Bioinformatics is an interdisciplinary field that lies at the junction of biological data and computational analysis techniques. The pace at which biological data is being generated in current times strictly requires high-quality data ‘storage, filtering, analytical and visualization’ tools. Bioinformatics comprises all these tools, techniques and methods; all being computational in nature!
Where it is the identification of a novel biological organism or screening of a new gene to increase the productivity of a certain crop plant, bioinformatics helps in bringing sense to the heavy biological data files generated in the 21st century.
Ranging from medicine, agriculture, genetic engineering, synthetic biology, evolutionary biology, pharmaceutical science, biotechnology, and many more fields, bioinformatics has changed the way Biology used to work before the 1960s. And as Science advances toward AI, ML, and data science, even scientists in this field have made humongous leaps by applying the same approach.
Since the range of tools is very wide, students find it confusing and baffling to choose a starting point from where they can dive into this deep sea of knowledge.
Educators dealing with bioinformatics courses often face the same issue. This article can provide real help as it highlights the blocks encountered by students and lists practical solutions to resolve them. By the end, we’ll share why a virtual lab simulation will prove useful not only for your students but also for you as an educator to deliver concepts more efficiently.
There are 3 reasons why students dread and confuse the topic of Bioinformatics. Acknowledging these blocks is the first step toward making the topic more approachable.
Usually the classroom teaching at school and university level incorporates a lot of usual biology subject knowledge but curricula around the world haven’t unanimously updated much to include bioinformatics as a core course. It is usually provided as one of the electives or optional courses. Due to less guidance and exposure, the learning path for bioinformatics feels new, lonely, and less-guided. Educators, even though aware about the different scopes (research-wise, job-wise and innovation-wise) of the same, don’t get the opportunity to introduce the concepts in classroom teaching.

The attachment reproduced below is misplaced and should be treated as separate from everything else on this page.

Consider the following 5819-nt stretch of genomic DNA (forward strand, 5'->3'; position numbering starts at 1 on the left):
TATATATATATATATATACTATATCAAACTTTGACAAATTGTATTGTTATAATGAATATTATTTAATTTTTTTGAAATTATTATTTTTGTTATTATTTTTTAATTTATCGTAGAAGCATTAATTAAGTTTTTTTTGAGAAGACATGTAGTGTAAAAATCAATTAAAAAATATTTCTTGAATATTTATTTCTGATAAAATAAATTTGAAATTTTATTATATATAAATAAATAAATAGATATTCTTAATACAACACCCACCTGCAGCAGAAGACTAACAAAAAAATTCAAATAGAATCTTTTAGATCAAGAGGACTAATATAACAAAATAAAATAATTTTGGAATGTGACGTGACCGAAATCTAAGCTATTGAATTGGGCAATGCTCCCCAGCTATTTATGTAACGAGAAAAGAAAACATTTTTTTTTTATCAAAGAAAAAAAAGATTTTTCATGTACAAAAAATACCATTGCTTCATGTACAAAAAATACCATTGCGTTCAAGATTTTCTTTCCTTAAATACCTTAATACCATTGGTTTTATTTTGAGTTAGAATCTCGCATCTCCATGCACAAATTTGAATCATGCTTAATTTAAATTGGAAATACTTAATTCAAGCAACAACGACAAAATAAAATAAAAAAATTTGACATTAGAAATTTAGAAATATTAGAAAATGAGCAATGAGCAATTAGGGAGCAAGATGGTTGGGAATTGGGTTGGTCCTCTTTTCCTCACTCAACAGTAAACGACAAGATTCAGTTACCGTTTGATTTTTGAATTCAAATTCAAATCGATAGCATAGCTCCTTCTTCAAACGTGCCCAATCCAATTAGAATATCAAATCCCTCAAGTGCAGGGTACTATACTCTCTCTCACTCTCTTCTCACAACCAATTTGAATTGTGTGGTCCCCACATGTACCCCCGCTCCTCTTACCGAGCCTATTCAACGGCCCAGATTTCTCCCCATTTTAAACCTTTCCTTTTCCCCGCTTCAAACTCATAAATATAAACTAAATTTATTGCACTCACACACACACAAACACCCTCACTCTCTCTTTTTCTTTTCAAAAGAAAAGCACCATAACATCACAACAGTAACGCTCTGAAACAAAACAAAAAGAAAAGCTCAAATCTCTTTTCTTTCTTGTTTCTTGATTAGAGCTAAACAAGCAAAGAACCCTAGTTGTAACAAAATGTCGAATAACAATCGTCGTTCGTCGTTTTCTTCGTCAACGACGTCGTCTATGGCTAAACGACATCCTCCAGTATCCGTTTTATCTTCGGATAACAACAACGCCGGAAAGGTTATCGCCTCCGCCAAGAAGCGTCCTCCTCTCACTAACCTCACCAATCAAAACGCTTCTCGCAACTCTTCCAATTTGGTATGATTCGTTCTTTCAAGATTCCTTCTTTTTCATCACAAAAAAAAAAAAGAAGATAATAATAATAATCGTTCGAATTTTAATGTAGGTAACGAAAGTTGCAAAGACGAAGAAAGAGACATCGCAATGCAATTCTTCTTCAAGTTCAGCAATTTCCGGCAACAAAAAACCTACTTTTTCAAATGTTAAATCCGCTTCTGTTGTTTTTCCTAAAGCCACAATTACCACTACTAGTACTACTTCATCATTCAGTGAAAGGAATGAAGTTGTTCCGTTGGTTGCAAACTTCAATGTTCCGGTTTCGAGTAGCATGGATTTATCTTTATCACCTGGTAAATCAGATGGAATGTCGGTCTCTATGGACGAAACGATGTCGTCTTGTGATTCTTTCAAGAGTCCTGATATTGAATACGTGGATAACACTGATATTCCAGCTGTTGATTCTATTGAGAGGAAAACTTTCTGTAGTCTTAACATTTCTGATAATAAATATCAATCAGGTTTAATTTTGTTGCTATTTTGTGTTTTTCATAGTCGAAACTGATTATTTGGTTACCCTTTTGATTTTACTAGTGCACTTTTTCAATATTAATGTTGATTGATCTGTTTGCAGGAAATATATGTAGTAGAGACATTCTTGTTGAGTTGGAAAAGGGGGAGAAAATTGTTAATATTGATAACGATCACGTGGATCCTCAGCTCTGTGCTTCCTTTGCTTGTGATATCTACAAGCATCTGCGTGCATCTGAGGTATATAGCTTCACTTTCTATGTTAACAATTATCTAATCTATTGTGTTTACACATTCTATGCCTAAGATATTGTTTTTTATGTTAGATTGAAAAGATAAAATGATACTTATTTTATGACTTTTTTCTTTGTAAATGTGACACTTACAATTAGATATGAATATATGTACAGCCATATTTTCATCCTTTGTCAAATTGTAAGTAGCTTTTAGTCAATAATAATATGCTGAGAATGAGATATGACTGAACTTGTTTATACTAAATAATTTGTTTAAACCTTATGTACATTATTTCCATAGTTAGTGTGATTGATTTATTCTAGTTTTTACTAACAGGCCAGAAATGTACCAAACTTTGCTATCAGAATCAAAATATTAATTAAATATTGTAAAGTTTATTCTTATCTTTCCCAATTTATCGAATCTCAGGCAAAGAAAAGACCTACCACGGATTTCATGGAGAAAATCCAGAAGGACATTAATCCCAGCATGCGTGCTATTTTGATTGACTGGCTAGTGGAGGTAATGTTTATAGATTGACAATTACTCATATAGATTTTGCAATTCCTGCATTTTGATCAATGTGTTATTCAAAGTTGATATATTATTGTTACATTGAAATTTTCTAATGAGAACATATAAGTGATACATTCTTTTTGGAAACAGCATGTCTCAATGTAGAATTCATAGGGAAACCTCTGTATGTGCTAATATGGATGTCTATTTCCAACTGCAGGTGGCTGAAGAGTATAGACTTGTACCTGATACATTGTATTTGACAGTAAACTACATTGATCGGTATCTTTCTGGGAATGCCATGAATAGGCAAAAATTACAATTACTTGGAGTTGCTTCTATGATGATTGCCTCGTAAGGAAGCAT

For many students who have the option to study Bioinformatics from an early career stage, there’s another story. Many biologists are for no reason hesitant to deal with algorithms, softwares, analytical tools and anything that pertains to computational involvement in their courses and research. Some rationalize it saying it requires a computer science background, which obviously isn’t true. While some others dodge it stating it is useless for their work (even this isn’t true when looked at from a larger perspective)! Adding to all this, a poor understanding of the central dogma concept (DNA, RNA, protein) further aggravates the situation as the student swings like a pendulum between core biology and bioinformatics; knowing nothing about both!
Since the bioinformatics domain is an ever-evolving one, the older versions of some softwares and tools keep updating with time. While on the other hand, students are usually taught some very basic features for a limited type of bioinformatics analysis. The dearth of dynamic teaching and updates in the Bioinfo-tech by educators to their students deprives them of knowing the plethora of applications of this field. Uninformed students stay oblivious to more than 50-60% tools in the different softwares they are trained to use at their institute level.
In order to address the blocks encountered while teaching Bioinformatics, educators can engage the under-listed solutions in their classes. These can clarify many instrumental aspects of Bioinformatics. Not only can they make teaching easier for educators like you but will also make lessons clearer and easier to assimilate for your students.
Learning alignment tools, protein modelling tools, molecular docking tools, etc without knowing when to apply them in education and research turns monotonous for students. It would be advisable to teach your students different aspects of the subject with relevant examples. We provide one for you to begin with.
Bio-prospection and ethno-botany are gaining particular interest of governments and industries across the world. Scientists are being encouraged to utilize modern techniques to discover active molecules and compounds from different plant sources. This is mostly working at the interface of ‘ethnobotanical leads from tribal, ethnic and indigenous groups’ and ‘rapidly advancing technology and bioinformatics tools’.
You can engage the example as used in Bioinformatics simulation by Labster. Let’s say a report of an “anti-malarial drug” from a plant used by the tribal people of a region surfaced in the media recently. Now, we have to find the gene responsible for the production of the enzyme that catalyzes the synthesis of this antimalarial compound in plants. But will this help us??? The elucidation of the gene can help us in “setting up industrial production of the anti-malarial molecule in bacterial or yeast systems' ' (which are the biological factories)!